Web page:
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Questions for those practicing buisiness immigration.

Work for an established solo who practices exclusively famil confused1l9311/28/17
The vast majority of business immigration clients will be As secondcareerlawyer11/28/17
Anything is possible with a law degree. With that said, isthisit11/28/17
Thanks. I was already aware that most of the clientele in th confused1l9311/28/17
confused1l93 (Nov 28, 2017 - 11:32 am)

Work for an established solo who practices exclusively family immigration. Clients are exclusively Spanish speaking. I am wondering if it is possible to expand the practice to buisiness immigration. Would it even be worth the time and effort to do so? Snarky responses are always welcome.

Area- metropolitan/large city with an extremely large Spanish speaking population.

Size of the firm. 2 associates and 6 or so office staff.

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secondcareerlawyer (Nov 28, 2017 - 12:14 pm)

The vast majority of business immigration clients will be Asian. Either Indians on H1b or L visas or Chinese on Eb5.

The H1b visas are pretty much locked up by a handful of law firms because the sponsor employer pays and they deal in volume.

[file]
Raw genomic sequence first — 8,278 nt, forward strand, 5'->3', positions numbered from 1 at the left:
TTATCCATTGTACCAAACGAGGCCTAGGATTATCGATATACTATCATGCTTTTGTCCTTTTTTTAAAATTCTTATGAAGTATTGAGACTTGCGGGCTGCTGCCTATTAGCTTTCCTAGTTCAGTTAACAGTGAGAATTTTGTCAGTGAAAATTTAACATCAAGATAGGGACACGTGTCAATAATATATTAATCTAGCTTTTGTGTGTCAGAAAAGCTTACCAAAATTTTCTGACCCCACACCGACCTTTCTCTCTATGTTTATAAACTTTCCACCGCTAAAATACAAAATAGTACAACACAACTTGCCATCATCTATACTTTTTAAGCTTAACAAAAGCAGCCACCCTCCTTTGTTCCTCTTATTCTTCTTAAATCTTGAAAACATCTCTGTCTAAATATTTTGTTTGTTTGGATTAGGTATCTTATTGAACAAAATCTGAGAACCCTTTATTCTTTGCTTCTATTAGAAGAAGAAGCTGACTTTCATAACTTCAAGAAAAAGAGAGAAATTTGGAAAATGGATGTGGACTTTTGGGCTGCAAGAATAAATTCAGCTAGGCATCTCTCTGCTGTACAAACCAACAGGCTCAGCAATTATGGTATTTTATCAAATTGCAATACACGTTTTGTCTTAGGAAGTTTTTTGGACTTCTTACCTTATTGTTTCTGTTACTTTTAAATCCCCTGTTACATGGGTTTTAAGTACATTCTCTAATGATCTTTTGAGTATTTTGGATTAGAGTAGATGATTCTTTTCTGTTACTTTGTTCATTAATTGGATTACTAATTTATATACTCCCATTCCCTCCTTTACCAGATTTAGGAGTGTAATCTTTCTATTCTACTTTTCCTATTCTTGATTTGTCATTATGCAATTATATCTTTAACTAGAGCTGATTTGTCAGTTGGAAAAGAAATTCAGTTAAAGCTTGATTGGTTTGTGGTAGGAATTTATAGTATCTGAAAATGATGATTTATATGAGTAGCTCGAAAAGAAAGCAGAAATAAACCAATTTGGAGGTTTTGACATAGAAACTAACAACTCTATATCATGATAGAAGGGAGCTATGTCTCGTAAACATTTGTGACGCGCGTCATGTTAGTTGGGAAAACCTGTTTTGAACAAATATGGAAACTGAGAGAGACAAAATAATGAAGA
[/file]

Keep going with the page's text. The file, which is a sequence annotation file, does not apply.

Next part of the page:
Chinese legal immigrants fall into 1 of 2 categories generally. Those requesting asylum and those on eb5. Better brush up on your Chinese or have an in with the local Chinatown. Chinese generally are a wealthier clientele than the Hispanic populations. I speak Chinese and Spanish fluently so understand both worlds.

An interesting angle to explore is offering Chinese immigrants investment visas to Latin America. It is not reported in the English press. But volume is growing. Especially to places like Costa Rica, Panama, and Brazil.

Read up here for more info.

https://www.bloomberg.com/news/features/2017-09-14/how-rich-chinese-use-visa-fixers-to-move-to-the-u-s

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isthisit (Nov 28, 2017 - 1:58 pm)

Anything is possible with a law degree.

With that said, I'm doing Immigration (SIJS, Asylum, etc.) in Newark with no CrimImm or business Imm. So take my opinion for what it's worth in that context.

Business Immigration seems to be the domain of the local larger firms who already have relationships with companies/businesses. When I was in-house we used the same large regional firms for our H1Bs.

It's probably not impossible to attract the Indian and Asian business population but it's probably going to be more difficult to connect with those guys.

Buena suerte.

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confused1l93 (Nov 28, 2017 - 11:51 pm)

Thanks. I was already aware that most of the clientele in the area are asian. Thats obvious hurdle #1. I am interested in whether it makes sense for an established solo to expand. I would imagine it would mean changing the infrastructure of the practice, given that the money in family immigration is made in high volume petition work.

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